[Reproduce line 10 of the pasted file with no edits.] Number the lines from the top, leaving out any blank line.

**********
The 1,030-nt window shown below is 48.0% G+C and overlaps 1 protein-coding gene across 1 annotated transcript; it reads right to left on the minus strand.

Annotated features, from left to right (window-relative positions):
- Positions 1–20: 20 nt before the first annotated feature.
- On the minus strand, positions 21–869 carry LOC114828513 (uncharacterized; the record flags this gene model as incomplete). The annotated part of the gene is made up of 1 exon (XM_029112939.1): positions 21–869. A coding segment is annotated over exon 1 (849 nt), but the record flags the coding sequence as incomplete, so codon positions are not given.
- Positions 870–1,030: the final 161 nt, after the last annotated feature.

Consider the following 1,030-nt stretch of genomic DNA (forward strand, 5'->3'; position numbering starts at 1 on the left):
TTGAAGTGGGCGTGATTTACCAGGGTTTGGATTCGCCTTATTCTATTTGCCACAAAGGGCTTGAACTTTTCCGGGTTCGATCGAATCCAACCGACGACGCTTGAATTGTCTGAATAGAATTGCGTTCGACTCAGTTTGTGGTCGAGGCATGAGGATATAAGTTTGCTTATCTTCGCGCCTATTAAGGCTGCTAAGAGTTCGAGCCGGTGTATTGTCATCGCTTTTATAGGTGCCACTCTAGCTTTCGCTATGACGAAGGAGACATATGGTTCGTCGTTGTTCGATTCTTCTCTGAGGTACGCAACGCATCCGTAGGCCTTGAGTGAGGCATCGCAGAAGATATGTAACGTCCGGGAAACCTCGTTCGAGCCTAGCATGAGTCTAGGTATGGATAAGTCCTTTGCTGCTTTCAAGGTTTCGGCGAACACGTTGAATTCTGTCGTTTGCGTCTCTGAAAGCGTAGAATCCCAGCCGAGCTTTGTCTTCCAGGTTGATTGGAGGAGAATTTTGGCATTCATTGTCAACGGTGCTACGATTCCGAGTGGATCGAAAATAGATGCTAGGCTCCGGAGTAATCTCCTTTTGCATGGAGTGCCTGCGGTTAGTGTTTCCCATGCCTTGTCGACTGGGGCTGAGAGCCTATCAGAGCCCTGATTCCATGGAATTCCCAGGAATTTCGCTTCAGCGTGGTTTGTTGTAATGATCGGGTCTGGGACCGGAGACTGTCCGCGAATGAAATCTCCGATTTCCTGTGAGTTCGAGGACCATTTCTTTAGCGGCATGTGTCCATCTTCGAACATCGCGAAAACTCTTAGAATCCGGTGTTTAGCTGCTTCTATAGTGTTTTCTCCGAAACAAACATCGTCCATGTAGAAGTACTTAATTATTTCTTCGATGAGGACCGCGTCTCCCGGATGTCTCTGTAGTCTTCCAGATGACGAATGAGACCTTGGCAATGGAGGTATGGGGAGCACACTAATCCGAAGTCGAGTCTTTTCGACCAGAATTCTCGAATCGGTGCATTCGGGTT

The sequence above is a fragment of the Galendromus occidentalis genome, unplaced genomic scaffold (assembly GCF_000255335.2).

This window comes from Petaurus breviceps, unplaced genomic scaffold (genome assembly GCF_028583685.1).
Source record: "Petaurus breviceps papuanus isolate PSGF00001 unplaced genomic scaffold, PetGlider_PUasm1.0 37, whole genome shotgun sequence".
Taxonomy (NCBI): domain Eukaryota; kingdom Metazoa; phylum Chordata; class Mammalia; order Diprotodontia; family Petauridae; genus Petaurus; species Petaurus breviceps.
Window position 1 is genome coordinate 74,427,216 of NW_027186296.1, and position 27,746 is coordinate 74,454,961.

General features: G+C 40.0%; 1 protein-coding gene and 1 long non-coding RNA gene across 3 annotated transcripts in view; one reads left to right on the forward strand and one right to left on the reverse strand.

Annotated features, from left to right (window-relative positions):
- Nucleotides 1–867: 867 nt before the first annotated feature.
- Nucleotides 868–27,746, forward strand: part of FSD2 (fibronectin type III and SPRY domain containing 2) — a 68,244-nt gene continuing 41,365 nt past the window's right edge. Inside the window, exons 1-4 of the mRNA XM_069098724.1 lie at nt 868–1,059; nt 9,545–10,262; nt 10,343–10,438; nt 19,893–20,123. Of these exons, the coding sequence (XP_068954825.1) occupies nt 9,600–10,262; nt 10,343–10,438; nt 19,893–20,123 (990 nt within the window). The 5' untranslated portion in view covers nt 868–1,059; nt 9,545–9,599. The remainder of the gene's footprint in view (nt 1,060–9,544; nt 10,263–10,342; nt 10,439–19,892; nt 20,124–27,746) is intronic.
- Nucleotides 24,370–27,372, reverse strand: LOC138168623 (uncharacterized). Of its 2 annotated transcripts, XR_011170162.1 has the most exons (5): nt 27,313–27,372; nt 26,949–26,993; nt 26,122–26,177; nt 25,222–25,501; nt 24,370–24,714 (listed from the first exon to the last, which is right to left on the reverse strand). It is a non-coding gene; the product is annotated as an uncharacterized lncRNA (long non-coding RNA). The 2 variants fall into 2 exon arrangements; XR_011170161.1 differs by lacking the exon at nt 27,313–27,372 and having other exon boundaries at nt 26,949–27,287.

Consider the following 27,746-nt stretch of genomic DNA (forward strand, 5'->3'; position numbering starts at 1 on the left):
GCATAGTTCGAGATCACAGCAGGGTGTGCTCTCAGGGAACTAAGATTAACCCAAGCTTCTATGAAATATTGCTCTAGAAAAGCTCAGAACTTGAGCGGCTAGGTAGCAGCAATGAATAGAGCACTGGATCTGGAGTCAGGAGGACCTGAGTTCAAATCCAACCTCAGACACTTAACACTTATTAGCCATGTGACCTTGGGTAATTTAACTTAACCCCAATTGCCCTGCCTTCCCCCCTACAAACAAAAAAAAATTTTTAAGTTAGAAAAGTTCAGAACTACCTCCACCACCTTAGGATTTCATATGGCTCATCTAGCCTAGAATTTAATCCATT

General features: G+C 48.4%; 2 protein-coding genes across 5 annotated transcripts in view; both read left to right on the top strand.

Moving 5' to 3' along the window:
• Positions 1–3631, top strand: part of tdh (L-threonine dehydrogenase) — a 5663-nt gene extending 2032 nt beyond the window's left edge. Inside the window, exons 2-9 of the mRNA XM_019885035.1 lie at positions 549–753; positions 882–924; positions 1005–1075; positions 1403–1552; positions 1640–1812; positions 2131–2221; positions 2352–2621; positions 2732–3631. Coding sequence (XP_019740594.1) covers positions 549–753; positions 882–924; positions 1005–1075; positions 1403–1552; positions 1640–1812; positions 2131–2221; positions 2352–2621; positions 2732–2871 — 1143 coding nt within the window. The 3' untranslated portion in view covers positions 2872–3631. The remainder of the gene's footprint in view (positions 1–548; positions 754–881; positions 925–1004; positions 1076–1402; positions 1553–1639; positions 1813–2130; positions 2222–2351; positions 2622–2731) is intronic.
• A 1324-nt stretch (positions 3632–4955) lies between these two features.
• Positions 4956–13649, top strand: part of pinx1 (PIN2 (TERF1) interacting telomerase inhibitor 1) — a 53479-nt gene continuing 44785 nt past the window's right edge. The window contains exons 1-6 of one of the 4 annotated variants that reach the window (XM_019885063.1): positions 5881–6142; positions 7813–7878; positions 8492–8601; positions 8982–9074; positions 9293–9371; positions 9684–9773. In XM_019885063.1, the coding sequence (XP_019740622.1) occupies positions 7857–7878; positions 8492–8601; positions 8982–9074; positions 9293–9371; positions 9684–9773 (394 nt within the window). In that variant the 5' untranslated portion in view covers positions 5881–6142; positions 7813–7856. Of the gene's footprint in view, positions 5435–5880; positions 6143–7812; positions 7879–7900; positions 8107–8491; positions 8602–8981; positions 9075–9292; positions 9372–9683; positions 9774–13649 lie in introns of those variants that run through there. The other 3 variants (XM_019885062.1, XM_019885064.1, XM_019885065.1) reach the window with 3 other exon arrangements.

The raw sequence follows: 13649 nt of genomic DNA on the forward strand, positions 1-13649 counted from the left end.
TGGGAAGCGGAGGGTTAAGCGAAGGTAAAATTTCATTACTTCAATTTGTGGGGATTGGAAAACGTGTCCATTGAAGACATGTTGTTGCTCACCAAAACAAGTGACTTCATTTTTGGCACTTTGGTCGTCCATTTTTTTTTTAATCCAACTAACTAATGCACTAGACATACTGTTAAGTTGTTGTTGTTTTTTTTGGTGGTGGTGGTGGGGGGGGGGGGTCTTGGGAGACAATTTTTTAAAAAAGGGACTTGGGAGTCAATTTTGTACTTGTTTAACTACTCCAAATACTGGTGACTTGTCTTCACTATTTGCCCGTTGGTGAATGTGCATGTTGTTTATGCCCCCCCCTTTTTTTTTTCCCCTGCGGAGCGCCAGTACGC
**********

Source record: "Petaurus breviceps papuanus isolate PSGF00001 unplaced genomic scaffold, PetGlider_PUasm1.0 37, whole genome shotgun sequence".